Edouard Vuillard
Edouard Vuillard's Oil Paintings
Edouard Vuillard Museum
November 11, 1868-June 21, 1940. French painter.

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LEONARDO da Vinci
Landscape in the Arnotal

ID: 38465

LEONARDO da Vinci Landscape in the Arnotal
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LEONARDO da Vinci Landscape in the Arnotal


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LEONARDO da Vinci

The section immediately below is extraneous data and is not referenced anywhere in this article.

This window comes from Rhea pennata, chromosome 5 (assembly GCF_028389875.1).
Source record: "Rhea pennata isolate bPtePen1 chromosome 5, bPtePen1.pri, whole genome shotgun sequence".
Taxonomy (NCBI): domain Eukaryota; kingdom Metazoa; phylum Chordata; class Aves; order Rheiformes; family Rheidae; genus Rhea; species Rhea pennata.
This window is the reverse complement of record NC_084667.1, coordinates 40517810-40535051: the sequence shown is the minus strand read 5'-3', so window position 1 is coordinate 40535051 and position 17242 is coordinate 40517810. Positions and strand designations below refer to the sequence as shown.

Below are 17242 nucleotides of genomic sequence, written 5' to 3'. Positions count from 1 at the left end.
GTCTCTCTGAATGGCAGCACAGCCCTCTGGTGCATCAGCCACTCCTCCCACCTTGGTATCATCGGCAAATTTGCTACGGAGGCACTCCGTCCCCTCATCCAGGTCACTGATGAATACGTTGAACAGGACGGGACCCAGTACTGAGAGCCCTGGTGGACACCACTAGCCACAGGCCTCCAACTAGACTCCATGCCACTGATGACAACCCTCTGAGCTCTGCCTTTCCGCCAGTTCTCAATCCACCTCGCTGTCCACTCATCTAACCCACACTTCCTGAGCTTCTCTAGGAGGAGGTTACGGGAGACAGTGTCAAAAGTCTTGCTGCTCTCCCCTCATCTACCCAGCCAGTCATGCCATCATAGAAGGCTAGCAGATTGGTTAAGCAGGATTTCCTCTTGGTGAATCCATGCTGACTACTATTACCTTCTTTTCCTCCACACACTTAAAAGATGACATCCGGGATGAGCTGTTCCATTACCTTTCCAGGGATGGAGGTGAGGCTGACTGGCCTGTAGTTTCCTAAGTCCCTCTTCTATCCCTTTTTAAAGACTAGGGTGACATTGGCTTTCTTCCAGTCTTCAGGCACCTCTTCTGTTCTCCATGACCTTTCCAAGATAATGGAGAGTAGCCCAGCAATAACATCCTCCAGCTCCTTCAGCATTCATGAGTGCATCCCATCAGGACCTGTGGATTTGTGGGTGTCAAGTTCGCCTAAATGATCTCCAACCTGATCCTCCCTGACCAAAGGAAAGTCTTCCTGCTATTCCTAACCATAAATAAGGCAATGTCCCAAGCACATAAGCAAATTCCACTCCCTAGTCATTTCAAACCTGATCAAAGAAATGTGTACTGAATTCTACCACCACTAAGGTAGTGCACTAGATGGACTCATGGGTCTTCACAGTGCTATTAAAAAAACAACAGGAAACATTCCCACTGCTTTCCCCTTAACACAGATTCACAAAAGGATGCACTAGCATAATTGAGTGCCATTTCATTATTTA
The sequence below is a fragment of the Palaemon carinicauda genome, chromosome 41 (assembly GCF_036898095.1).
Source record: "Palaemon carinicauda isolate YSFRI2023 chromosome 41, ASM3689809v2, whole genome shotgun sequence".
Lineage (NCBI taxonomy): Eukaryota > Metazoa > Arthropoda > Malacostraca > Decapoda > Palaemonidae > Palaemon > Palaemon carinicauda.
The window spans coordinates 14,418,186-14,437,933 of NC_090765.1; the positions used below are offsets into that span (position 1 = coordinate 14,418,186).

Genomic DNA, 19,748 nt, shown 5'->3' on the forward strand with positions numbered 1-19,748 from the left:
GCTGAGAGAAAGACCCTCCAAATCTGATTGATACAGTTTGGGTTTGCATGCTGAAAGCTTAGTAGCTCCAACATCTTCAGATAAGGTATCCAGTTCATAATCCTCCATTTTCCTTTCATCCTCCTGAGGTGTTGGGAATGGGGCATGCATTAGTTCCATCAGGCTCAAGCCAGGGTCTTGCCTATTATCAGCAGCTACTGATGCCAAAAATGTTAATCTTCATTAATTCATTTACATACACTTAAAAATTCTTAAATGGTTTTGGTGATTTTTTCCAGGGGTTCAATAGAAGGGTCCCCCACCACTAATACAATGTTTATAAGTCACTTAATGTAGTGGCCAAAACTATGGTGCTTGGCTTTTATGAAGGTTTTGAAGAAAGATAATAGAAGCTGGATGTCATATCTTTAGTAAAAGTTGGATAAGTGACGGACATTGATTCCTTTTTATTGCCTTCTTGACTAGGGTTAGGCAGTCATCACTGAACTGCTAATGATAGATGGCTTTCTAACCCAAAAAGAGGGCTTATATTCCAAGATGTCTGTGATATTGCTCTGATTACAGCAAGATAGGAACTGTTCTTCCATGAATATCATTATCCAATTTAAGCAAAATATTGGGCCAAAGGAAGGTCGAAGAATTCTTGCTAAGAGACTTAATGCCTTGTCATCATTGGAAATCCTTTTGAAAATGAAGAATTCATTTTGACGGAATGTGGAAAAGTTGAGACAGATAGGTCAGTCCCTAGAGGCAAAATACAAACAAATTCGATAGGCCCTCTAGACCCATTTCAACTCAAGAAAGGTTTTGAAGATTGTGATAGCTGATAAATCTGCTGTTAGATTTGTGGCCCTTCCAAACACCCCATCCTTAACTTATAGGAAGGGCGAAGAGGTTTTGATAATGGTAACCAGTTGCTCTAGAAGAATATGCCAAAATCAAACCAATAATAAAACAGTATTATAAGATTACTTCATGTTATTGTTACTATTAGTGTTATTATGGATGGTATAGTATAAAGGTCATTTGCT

Italian High Renaissance Painter and Inventor, 1452-1519 Italian High Renaissance Painter and Inventor, 1452-1519 Florentine Renaissance man, genius, artist in all media, architect, military engineer. Possibly the most brilliantly creative man in European history, he advertised himself, first of all, as a military engineer. In a famous letter dated about 1481 to Ludovico Sforza, of which a copy survives in the Codice Atlantico in Milan, Leonardo asks for employment in that capacity. He had plans for bridges, very light and strong, and plans for destroying those of the enemy. He knew how to cut off water to besieged fortifications, and how to construct bridges, mantlets, scaling ladders, and other instruments. He designed cannon, very convenient and easy of transport, designed to fire small stones, almost in the manner of hail??grape- or case-shot (see ammunition, artillery). He offered cannon of very beautiful and useful shapes, quite different from those in common use and, where it is not possible to employ cannon ?? catapults, mangonels and trabocchi and other engines of wonderful efficacy not in general use. And he said he made armoured cars, safe and unassailable, which will enter the serried ranks of the enemy with their artillery ?? and behind them the infantry will be able to follow quite unharmed, and without any opposition. He also offered to design ships which can resist the fire of all the heaviest cannon, and powder and smoke. The large number of surviving drawings and notes on military art show that Leonardo claims were not without foundation, although most date from after the Sforza letter. Most of the drawings, including giant crossbows (see bows), appear to be improvements on existing machines rather than new inventions. One exception is the drawing of a tank dating from 1485-8 now in the British Museum??a flattened cone, propelled from inside by crankshafts, firing guns. Another design in the British Museum, for a machine with scythes revolving in the horizontal plane, dismembering bodies as it goes, is gruesomely fanciful. Most of the other drawings are in the Codice Atlantico in Milan but some are in the Royal Libraries at Windsor and Turin, in Venice, or the Louvre and the École des Beaux Arts in Paris. Two ingenious machines for continuously firing arrows, machine-gun style, powered by a treadmill are shown in the Codice Atlantico. A number of other sketches of bridges, water pumps, and canals could be for military or civil purposes: dual use technology. Leonardo lived at a time when the first artillery fortifications were appearing and the Codice Atlantico contains sketches of ingenious fortifications combining bastions, round towers, and truncated cones. Models constructed from the drawings and photographed in Calvi works reveal forts which would have looked strikingly modern in the 19th century, and might even feature in science fiction films today. On 18 August 1502 Cesare Borgia appointed Leonardo as his Military Engineer General, although no known building by Leonardo exists. Leonardo was also fascinated by flight. Thirteen pages with drawings for man-powered aeroplanes survive and there is one design for a helicoidal helicopter. Leonardo later realized the inadequacy of the power a man could generate and turned his attention to aerofoils. Had his enormous abilities been concentrated on one thing, he might have invented the modern glider.   Related Paintings of LEONARDO da Vinci :. | Madonna with the Yarnwinder | Study fur a women head | The Virgin and Child with St Anne | Mona Lisa (La Gioconda) sdg | The Adoration of the Magi |